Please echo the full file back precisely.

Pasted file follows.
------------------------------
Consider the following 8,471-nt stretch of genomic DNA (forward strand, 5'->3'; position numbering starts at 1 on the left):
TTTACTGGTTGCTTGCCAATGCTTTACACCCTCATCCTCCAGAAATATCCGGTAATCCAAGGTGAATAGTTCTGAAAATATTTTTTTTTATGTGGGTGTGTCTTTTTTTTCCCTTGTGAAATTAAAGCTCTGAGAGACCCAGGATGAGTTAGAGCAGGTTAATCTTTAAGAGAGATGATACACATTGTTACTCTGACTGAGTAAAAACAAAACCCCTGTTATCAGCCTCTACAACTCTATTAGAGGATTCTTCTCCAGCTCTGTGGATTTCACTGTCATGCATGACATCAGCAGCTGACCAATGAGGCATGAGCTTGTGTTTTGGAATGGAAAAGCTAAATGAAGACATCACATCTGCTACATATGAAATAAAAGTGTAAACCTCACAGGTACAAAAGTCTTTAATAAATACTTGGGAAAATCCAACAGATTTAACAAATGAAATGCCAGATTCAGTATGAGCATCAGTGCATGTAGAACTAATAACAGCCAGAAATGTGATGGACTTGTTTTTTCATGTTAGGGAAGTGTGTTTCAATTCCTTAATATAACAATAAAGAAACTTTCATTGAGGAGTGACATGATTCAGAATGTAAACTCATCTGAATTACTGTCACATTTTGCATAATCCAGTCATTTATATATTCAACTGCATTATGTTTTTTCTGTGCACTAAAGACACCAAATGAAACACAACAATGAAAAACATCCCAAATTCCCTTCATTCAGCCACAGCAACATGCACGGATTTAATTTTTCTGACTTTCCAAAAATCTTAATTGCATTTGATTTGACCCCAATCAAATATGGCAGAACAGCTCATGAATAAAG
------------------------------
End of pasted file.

Consider the following 8,471-nt stretch of genomic DNA (forward strand, 5'->3'; position numbering starts at 1 on the left):
TTTACTGGTTGCTTGCCAATGCTTTACACCCTCATCCTCCAGAAATATCCGGTAATCCAAGGTGAATAGTTCTGAAAATATTTTTTTTTATGTGGGTGTGTCTTTTTTTTCCCTTGTGAAATTAAAGCTCTGAGAGACCCAGGATGAGTTAGAGCAGGTTAATCTTTAAGAGAGATGATACACATTGTTACTCTGACTGAGTAAAAACAAAACCCCTGTTATCAGCCTCTACAACTCTATTAGAGGATTCTTCTCCAGCTCTGTGGATTTCACTGTCATGCATGACATCAGCAGCTGACCAATGAGGCATGAGCTTGTGTTTTGGAATGGAAAAGCTAAATGAAGACATCACATCTGCTACATATGAAATAAAAGTGTAAACCTCACAGGTACAAAAGTCTTTAATAAATACTTGGGAAAATCCAACAGATTTAACAAATGAAATGCCAGATTCAGTATGAGCATCAGTGCATGTAGAACTAATAACAGCCAGAAATGTGATGGACTTGTTTTTTCATGTTAGGGAAGTGTGTTTCAATTCCTTAATATAACAATAAAGAAACTTTCATTGAGGAGTGACATGATTCAGAATGTAAACTCATCTGAATTACTGTCACATTTTGCATAATCCAGTCATTTATATATTCAACTGCATTATGTTTTTTCTGTGCACTAAAGACACCAAATGAAACACAACAATGAAAAACATCCCAAATTCCCTTCATTCAGCCACAGCAACATGCACGGATTTAATTTTTCTGACTTTCCAAAAATCTTAATTGCATTTGATTTGACCCCAATCAAATATGGCAGAACAGCTCATGAATAAAG